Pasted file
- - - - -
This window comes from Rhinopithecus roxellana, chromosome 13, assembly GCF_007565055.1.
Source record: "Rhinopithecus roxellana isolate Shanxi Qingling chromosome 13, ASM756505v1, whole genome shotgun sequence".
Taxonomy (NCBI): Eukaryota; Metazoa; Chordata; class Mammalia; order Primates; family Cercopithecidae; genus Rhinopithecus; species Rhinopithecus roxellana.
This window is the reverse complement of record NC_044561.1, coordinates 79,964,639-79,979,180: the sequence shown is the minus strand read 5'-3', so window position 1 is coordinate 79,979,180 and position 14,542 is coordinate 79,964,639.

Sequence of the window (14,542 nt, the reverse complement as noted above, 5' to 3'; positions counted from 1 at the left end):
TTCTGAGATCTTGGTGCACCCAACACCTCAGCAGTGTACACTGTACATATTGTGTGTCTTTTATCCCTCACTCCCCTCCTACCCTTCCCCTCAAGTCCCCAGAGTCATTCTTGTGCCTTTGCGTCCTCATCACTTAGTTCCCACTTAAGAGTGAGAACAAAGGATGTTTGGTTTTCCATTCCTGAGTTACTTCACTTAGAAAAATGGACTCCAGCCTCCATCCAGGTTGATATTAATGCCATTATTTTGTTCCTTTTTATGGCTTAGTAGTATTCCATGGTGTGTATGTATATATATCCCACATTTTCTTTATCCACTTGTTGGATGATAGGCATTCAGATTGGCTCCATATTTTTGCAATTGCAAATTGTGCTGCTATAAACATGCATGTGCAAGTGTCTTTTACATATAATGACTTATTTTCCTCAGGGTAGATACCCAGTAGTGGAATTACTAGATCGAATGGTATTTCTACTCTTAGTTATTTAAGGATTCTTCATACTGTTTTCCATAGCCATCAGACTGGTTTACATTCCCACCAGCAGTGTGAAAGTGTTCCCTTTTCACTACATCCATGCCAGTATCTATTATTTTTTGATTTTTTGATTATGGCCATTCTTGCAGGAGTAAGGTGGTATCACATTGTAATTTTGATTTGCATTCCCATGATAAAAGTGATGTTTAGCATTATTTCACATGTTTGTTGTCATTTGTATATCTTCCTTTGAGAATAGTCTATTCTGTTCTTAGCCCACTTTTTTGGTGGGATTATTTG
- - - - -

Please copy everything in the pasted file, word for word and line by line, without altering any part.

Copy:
This window comes from Rhinopithecus roxellana, chromosome 13, assembly GCF_007565055.1.
Source record: "Rhinopithecus roxellana isolate Shanxi Qingling chromosome 13, ASM756505v1, whole genome shotgun sequence".
Taxonomy (NCBI): Eukaryota; Metazoa; Chordata; class Mammalia; order Primates; family Cercopithecidae; genus Rhinopithecus; species Rhinopithecus roxellana.
This window is the reverse complement of record NC_044561.1, coordinates 79,964,639-79,979,180: the sequence shown is the minus strand read 5'-3', so window position 1 is coordinate 79,979,180 and position 14,542 is coordinate 79,964,639.

Sequence of the window (14,542 nt, the reverse complement as noted above, 5' to 3'; positions counted from 1 at the left end):
TTCTGAGATCTTGGTGCACCCAACACCTCAGCAGTGTACACTGTACATATTGTGTGTCTTTTATCCCTCACTCCCCTCCTACCCTTCCCCTCAAGTCCCCAGAGTCATTCTTGTGCCTTTGCGTCCTCATCACTTAGTTCCCACTTAAGAGTGAGAACAAAGGATGTTTGGTTTTCCATTCCTGAGTTACTTCACTTAGAAAAATGGACTCCAGCCTCCATCCAGGTTGATATTAATGCCATTATTTTGTTCCTTTTTATGGCTTAGTAGTATTCCATGGTGTGTATGTATATATATCCCACATTTTCTTTATCCACTTGTTGGATGATAGGCATTCAGATTGGCTCCATATTTTTGCAATTGCAAATTGTGCTGCTATAAACATGCATGTGCAAGTGTCTTTTACATATAATGACTTATTTTCCTCAGGGTAGATACCCAGTAGTGGAATTACTAGATCGAATGGTATTTCTACTCTTAGTTATTTAAGGATTCTTCATACTGTTTTCCATAGCCATCAGACTGGTTTACATTCCCACCAGCAGTGTGAAAGTGTTCCCTTTTCACTACATCCATGCCAGTATCTATTATTTTTTGATTTTTTGATTATGGCCATTCTTGCAGGAGTAAGGTGGTATCACATTGTAATTTTGATTTGCATTCCCATGATAAAAGTGATGTTTAGCATTATTTCACATGTTTGTTGTCATTTGTATATCTTCCTTTGAGAATAGTCTATTCTGTTCTTAGCCCACTTTTTTGGTGGGATTATTTG